christinaow said...

hi. i did a free promo and i got 1300 dowloads but only 1 purchase. How do i make KDP work for me. there has to be more to it.

Anonymous said...

https://read.amazon.com

--You don't have to by a Kindle to read kindleBooks any more.....

Not to mention the Kindle Apps, which are available just about any where (including the Nook).

Finnean Nilsen Projects said...

I haven't gotten to read all the comments, so maybe you addressed this earlier, but I'm interested to know what impact you think having titles through amazon owned imprints has on your sales. I notice every time I turn on my kindle the ad is for an amazon imprinted book (which makes sense, obviously) so I would think it would have a substantial impact. And if you do feel like it had an impact, how much did that factor in to your decision to go all in?

Ann Voss Peterson said...

"100,000 free downloads on one book? Come on. That's double the most downloads I've ever heard of from other authors. Even with a bump from ENT or POI 40,000 is the most I've seen and that was back in the "good old days".
Luck? Not sure I'm buying it."



Wow, you haven't even bothered to read other posts on this blog. Like this one:

http://jakonrath.blogspot.com/2013/02/ann-voss-petersons-big-regret.html

And at the time of that post, I gave away over 49k in a two-day promotion.

Obviously research isn't your strong suit.

Unknown said...

I feel like I am having a successful first year as a writer - I just sold the 5,000th copy of my debut book today - and I don't know how I would have made that happen without KDP Select. I have been "All In" (if you can be that with only one book out) since the beginning and I have no intentions of leaving. I just need to get more product out this year so that I can rotate my titles through the free runs. As close as I can figure, all the other work/posting/tweeting/blogging work I have done has accounted for about 1,000 of my sales. The other 4,000 came from two free runs. I don't expect this strategy to continue working forever, but I am happy to keep riding it as long as it does. To those writers who don't like exclusivity and having all their eggs in one basket, I get it. Good luck to you!

Ripley King said...

I can't afford Bookbub, but I can certainly do what I can with the other sites. It's not rocket science, it's readers. Readers looking for free books. Readers.

rblaa said...

As a writer, the story makes sense for your point of view.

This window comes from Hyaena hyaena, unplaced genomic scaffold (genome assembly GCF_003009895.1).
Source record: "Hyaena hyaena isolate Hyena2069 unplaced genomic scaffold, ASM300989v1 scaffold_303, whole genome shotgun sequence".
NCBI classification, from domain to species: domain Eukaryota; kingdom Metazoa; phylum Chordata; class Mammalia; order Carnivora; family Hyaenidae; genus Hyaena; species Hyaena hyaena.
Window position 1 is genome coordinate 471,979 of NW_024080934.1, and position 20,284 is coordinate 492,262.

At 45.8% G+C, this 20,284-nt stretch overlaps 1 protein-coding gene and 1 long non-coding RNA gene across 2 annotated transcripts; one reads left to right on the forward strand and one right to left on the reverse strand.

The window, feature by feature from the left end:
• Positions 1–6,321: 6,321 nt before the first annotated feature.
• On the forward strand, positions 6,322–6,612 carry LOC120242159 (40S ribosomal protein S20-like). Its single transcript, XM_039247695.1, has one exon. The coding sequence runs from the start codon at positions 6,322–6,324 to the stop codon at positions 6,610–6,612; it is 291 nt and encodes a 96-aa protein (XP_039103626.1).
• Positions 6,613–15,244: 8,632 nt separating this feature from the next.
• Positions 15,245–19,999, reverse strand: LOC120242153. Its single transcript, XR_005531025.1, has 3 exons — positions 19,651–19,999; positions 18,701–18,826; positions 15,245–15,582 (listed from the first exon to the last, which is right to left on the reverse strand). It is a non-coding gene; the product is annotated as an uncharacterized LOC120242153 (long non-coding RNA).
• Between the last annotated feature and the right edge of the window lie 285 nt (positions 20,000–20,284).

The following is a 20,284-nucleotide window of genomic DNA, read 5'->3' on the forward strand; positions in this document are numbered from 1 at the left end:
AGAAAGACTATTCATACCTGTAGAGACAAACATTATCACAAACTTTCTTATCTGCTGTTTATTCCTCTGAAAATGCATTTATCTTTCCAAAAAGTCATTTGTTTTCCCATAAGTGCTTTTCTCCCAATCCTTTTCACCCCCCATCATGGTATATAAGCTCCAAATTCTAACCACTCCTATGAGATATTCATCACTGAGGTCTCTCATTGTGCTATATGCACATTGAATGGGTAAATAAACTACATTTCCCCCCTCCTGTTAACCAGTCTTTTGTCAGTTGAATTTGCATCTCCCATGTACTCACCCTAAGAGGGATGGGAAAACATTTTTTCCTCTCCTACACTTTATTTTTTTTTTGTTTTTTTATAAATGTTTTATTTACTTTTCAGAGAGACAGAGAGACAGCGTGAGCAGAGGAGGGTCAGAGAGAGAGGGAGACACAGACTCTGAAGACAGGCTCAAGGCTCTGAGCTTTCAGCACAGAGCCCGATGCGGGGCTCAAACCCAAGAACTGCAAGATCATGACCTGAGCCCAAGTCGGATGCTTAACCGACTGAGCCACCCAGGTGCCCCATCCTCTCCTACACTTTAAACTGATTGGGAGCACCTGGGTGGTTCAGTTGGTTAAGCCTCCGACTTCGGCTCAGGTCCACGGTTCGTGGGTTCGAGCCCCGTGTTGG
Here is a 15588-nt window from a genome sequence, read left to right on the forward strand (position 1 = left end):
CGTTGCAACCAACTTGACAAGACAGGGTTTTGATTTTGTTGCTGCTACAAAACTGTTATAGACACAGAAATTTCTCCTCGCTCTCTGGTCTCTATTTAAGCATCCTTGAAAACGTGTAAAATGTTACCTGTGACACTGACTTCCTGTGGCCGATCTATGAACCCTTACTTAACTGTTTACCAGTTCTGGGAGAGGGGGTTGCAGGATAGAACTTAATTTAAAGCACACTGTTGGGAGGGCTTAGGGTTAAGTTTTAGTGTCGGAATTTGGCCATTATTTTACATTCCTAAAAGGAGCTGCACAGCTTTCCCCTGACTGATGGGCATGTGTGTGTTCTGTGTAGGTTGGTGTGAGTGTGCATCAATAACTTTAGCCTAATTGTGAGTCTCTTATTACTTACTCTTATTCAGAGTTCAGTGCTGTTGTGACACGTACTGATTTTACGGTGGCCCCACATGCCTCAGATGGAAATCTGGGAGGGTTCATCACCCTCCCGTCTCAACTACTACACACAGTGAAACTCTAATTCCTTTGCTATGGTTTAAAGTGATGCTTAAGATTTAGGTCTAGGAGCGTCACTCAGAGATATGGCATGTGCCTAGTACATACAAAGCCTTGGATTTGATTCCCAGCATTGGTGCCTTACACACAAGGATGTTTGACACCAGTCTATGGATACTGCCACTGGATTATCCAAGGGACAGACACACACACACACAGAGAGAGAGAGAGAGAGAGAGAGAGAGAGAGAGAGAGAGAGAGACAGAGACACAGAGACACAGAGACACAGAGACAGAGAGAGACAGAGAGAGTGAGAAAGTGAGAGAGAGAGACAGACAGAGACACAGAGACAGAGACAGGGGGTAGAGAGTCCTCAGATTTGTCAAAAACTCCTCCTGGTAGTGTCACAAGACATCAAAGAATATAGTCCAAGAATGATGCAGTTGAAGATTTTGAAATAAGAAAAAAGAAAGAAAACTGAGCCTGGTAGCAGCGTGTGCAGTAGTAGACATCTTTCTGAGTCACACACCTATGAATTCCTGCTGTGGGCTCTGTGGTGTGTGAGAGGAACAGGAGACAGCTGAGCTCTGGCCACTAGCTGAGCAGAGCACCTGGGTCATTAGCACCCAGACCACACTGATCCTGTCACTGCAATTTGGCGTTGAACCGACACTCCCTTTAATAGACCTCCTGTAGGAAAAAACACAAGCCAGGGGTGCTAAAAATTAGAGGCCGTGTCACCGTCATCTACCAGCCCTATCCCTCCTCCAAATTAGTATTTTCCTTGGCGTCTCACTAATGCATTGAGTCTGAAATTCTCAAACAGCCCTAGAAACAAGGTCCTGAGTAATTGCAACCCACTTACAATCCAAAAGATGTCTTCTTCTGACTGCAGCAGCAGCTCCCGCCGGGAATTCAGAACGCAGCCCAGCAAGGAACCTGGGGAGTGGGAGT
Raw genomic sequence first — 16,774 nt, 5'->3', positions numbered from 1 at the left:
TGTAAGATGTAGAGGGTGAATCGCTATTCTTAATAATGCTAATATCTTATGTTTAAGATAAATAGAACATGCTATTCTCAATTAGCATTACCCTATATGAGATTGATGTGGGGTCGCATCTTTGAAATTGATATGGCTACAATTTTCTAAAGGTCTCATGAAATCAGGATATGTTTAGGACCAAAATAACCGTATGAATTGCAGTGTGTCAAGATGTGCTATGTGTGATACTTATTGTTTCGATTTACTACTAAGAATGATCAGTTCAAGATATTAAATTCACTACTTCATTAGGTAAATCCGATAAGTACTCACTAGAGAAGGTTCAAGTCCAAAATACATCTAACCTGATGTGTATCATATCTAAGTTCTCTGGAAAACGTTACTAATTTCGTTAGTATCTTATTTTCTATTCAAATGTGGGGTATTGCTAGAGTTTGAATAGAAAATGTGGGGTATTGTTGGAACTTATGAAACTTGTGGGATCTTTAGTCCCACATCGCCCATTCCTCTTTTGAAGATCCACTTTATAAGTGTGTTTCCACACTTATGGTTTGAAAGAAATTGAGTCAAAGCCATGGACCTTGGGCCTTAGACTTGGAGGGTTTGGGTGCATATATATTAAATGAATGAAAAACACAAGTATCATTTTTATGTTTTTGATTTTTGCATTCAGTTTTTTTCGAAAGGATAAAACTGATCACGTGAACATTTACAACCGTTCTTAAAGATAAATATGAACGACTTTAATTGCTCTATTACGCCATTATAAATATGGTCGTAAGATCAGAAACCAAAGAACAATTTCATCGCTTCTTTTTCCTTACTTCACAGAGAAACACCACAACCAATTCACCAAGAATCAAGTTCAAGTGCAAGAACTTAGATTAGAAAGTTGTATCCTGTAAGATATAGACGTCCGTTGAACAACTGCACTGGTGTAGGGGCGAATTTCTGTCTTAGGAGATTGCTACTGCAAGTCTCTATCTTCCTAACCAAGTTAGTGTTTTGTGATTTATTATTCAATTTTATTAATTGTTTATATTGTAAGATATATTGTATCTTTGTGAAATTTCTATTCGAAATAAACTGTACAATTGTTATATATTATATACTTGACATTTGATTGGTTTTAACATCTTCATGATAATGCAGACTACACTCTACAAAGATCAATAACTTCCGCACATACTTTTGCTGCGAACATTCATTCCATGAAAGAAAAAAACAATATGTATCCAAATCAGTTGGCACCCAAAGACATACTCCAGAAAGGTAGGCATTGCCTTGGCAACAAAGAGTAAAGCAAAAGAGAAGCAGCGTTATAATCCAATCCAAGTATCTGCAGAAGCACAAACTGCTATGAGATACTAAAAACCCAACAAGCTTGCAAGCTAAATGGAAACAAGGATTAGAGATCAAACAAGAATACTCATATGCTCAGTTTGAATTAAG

As a reader, I hate the exclusivity restrictions. I deliberately chose an ePub device to get the widest possible content (a Kobo reader in this case).

I have used Calibre, but it is still an annoyance. Most of the books I read just are in the stores that are convenient to me.

It is a better story for me as a consumer if book sellers simply make content easily available.

I tend to buy now late at night with quick downloads. Anything that gets in the way of that in practice means that I am not buying.

David L. Shutter said...

For authors who want to buy their way to the top, now is the time

So is Bookbub, a paid ad service, some form of cheating now?

And multi-million dollar capaigns for print, TV, radio and building-wrap signs in Times Square are what exactly?

Just curious.

Anonymous said...

"So is Bookbub, a paid ad service, some form of cheating now?"

Please don't put words in my mouth. Bookbub can currently manipulate the top 100 list. Authors can pay Bookbut to get the manipulation in their corner. That's all there is to it. It's a system that will collapse but at this moment in time an author can pay money and then appear to be good. When the list gets manipulated like this, however, it loses all legitimacy. Now is a list of people who paid money, not people who have the best books available for free.

Joe Hart said...

"Bookbub can currently manipulate the top 100 list. Authors can pay Bookbut to get the manipulation in their corner. That's all there is to it."

Bookbub is advertising, plain and simple. You pay for an ad with them, they send out an email to a list of people that wish to receive updates on free or deeply discounted books. It is still up to the people receiving the ads whether or not to download the book. That's why some authors have 5000 downloads and others have 50,000. There's no manipulation going on other than getting a free book in front of a person who requested an email when a book in their preferred genre becomes free or discounted. Rising up a free list doesn't equate to being a good book either, it's all in perspective and within a person's preference. It's the same as regular sales just like Joe mentioned: some books perform better than others at different times, that's all. Not sure where the manipulation comes in...

Ripley King said...

In Bookbub's pricing and statistics page, I pay $450, and I can average 6300 downloads. Translation: 6300 readers. Not writers, readers.

760 average books sold. Translation: about two grand. That's not gaming the system, that's just good business.

Just to be sure about something, this is a business. Those of us who care about our products want great stories well told. We take pains to accomplish that for our readers. We want our readers to be happy. With that said, we are entertainers. This is the business of entertainment. If we're good we make money, if we're not we don't.

These service providers are in the business of telling readers we exist. If we have to pay to reach that many readers, we pay. We're buying an ad. We are promoting ourselves to the only segment that counts in our world. Readers.

It's better to find readers than be stuck in writer hell, where everybody begs for you to buy their books, but they rarely, if at all, buy your books. Thousands of writers, screaming for you to buy their books.